What you see. The starting point for addressing any equine health related issue is your observation.


Foal or Newborn, Belly seems Bloated


Bloating or abdominal distention appears obvious in foals because of their small size and relatively thin body walls. Bloating can either be a low-grade, chronic appearance or it can be sudden and usually associated with other signs of illness, colic, depression or loss of appetite. Foals with under-nutrition tend to appear pot-bellied and bloated.

Newborn foals with signs of abdominal pain (colic) often show signs of abdominal distention. In this case, the intestine may be physically obstructed or simply not functioning properly. Either way, the intestine fills with gas, fluid or feed material. Foals that have bladder rupture and accumulation of urine in the abdomen also may appear bloated.

Older foals with more chronic conditions can also have a bloated and otherwise poor appearance, without necessarily showing colic signs.

  • Code Red

    Call Your Vet Immediately, Even Outside Business Hours
    • If the foal is not as bright as normal or not nursing normally.
    • If the foal is showing signs of colic pain along with this sign.
  • Code Yellow

    Contact Your Vet at Your Convenience for an Appointment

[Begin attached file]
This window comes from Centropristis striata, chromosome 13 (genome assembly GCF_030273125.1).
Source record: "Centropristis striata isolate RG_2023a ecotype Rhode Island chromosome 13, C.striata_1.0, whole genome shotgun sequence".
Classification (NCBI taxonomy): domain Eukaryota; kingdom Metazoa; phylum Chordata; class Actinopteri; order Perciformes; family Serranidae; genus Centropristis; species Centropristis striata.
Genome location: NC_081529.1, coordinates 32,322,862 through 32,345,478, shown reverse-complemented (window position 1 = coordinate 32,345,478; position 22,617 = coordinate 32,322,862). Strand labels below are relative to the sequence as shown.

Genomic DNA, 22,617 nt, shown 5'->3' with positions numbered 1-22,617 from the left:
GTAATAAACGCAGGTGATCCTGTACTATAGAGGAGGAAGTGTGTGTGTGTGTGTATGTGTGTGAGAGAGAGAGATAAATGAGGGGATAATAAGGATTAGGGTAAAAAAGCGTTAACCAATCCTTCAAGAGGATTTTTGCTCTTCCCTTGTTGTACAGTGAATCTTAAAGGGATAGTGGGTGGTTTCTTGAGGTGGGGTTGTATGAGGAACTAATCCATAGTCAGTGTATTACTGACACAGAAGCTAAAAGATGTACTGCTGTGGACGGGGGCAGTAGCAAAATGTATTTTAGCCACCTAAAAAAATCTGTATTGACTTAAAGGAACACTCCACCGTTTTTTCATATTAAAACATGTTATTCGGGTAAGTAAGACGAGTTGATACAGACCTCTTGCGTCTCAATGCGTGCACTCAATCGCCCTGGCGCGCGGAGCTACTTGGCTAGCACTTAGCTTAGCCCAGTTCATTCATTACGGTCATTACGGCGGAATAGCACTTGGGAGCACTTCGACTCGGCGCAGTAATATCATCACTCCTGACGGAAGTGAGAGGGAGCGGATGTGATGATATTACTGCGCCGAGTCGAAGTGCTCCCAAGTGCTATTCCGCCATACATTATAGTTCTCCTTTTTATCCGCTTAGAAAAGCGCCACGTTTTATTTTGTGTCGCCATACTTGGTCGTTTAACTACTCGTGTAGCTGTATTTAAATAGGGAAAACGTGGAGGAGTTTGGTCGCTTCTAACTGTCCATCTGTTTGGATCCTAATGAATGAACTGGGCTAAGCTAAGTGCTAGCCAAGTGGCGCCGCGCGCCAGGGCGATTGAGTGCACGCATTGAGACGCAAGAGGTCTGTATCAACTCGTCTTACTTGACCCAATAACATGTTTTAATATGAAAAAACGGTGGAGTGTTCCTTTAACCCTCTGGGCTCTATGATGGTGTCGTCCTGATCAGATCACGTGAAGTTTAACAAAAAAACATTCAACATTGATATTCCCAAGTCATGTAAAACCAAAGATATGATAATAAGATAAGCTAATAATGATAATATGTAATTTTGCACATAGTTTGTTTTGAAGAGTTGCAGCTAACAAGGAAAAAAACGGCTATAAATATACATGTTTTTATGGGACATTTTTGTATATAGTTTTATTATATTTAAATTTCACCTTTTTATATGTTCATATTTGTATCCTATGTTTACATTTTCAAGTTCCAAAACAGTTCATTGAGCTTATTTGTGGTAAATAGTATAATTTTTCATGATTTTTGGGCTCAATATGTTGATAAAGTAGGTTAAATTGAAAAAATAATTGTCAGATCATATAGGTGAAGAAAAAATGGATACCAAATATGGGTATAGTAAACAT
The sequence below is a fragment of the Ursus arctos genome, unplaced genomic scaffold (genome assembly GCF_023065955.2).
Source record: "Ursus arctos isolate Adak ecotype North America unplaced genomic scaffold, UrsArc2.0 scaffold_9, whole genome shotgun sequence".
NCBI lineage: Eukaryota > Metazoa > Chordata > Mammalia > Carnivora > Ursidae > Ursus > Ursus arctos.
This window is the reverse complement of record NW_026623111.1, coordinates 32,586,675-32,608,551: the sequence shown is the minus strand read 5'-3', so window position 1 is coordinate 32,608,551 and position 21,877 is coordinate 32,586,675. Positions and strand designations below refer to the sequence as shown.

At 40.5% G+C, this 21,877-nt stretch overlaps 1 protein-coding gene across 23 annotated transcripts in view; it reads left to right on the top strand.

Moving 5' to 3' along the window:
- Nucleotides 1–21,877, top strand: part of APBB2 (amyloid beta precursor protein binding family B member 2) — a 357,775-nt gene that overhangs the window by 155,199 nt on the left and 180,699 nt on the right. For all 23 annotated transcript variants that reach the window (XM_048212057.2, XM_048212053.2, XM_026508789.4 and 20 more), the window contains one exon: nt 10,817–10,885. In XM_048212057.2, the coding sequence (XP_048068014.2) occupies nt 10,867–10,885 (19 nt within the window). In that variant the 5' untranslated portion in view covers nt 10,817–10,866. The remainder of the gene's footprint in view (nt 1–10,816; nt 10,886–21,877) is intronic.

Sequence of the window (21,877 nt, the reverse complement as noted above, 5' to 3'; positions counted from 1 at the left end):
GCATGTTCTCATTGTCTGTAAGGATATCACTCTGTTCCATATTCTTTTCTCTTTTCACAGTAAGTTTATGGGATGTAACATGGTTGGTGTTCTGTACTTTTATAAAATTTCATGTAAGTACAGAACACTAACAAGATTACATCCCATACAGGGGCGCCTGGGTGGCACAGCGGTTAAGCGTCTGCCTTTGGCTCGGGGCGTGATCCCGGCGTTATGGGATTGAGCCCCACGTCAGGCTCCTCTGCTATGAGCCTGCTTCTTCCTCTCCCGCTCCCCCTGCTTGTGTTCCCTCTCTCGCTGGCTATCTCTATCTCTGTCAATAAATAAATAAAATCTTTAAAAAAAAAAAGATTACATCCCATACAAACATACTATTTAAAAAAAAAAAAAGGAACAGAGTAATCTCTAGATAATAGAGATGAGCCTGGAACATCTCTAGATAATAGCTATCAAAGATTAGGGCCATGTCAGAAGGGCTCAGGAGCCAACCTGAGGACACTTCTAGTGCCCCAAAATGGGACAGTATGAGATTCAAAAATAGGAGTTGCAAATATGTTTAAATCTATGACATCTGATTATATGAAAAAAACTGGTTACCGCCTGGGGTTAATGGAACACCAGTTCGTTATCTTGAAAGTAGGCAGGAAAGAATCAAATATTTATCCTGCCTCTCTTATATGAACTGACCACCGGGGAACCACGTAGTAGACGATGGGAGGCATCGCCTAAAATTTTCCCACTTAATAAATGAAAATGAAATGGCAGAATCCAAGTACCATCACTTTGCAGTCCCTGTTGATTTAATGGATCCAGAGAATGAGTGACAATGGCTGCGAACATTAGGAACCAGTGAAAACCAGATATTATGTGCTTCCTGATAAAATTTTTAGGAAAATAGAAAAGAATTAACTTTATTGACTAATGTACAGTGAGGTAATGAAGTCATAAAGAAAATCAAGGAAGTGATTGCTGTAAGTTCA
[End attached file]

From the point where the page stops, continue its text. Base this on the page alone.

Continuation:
• If the foal appears otherwise normal, i.e. is active and nursing normally.

your role


What To Do

Assess your foal's general health noting whether this sign appeared suddenly or gradually. Consider the presence or absence of colic signs, and consider the foal's attitude and appetite. Promptly contact your vet with your findings and concerns.

your vet's role

Your vet considers the situation and the foal's other physical exam findings to determine a course of action. The nature of the bloat (intestinal versus urine or other) may be determined using physical exam, ultrasound and x-ray.
Questions Your Vet Might Ask:
  • Is the foal showing any signs of abdominal pain (colic)?
  • When was the foal born?
  • Does the foal appear healthy otherwise?
  • Have you seen the foal pass the first, dark stool, the meconium?
  • Is the foal active and nursing?

Diagnoses Your Vet May Consider

The cause of the problem. These are conditions or ailments that are the cause of the observations you make.

Very Common
Less Common
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Treatments Your Vet May Recommend

A way to resolve the condition or diagnosis. Resolving the underlying cause or treating the signs of disease (symptomatic treatment)

Very Common
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further reading & resources

Author: Doug Thal DVM Dipl. ABVP